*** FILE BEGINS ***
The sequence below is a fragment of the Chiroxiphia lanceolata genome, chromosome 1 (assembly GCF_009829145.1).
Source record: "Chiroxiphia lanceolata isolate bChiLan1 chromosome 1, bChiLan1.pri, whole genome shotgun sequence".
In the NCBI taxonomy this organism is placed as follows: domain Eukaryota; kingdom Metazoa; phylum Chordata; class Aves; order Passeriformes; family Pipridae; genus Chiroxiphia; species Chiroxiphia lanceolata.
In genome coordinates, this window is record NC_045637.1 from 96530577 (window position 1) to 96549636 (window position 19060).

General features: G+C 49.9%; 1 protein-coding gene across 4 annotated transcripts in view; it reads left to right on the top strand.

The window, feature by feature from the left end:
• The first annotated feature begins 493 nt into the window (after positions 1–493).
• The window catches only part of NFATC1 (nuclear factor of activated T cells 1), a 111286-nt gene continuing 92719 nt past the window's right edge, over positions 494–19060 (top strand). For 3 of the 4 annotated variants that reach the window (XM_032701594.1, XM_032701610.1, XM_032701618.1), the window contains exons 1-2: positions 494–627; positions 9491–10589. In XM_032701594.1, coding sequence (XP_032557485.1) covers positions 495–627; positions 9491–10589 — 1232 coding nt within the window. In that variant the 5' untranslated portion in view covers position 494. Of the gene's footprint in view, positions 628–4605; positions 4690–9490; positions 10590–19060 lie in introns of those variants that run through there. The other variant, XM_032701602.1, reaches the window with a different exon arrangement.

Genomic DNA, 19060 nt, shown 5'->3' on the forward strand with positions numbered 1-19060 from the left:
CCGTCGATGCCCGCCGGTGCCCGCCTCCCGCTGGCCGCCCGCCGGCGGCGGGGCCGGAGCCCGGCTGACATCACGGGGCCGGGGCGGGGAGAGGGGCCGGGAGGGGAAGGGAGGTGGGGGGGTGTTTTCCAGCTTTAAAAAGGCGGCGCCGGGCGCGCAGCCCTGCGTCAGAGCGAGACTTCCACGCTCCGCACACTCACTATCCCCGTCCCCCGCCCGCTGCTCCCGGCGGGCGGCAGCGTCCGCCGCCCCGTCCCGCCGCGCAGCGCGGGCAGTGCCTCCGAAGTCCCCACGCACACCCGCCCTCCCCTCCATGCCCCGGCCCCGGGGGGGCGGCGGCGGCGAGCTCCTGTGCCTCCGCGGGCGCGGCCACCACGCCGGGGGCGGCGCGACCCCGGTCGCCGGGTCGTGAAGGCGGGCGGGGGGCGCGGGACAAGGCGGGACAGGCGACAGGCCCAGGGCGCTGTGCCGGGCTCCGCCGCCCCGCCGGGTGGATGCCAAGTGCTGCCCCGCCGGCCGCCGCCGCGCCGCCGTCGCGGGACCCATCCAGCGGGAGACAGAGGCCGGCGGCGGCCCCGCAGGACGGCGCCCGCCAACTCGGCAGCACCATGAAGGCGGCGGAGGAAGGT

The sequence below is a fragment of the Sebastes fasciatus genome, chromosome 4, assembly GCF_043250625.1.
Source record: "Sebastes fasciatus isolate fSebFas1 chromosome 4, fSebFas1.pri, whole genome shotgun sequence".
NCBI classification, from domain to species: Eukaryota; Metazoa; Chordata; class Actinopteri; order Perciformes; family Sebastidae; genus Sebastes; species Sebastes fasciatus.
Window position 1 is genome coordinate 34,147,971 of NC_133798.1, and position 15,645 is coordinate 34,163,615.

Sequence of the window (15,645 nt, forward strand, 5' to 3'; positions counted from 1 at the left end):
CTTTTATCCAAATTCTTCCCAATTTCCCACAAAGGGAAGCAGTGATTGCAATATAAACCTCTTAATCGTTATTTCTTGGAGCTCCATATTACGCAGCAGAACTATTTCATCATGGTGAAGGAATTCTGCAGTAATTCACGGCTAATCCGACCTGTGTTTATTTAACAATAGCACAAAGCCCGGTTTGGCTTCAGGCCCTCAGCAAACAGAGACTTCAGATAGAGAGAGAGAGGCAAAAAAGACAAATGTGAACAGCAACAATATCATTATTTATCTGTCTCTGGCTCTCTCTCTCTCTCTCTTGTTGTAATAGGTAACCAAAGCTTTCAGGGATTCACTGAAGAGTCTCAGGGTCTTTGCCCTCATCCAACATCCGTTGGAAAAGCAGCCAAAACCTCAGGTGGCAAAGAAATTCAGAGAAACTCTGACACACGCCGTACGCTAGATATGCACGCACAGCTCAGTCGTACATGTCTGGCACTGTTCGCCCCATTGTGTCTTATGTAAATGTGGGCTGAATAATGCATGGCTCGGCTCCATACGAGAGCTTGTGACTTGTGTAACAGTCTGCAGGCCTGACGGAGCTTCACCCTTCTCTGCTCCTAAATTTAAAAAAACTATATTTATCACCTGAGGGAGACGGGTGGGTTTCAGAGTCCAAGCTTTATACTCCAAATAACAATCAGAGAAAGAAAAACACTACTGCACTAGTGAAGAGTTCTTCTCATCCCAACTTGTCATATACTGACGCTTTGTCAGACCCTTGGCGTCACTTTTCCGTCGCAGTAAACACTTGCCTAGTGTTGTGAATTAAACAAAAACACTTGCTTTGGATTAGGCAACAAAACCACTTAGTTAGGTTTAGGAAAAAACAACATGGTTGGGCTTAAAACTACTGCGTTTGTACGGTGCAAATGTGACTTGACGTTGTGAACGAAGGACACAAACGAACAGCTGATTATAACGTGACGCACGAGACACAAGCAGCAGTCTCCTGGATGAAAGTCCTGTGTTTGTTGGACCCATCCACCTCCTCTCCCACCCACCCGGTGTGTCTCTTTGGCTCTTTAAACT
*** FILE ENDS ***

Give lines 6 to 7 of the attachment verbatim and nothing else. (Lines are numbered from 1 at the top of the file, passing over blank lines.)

The window, feature by feature from the left end:
• The first annotated feature begins 493 nt into the window (after positions 1–493).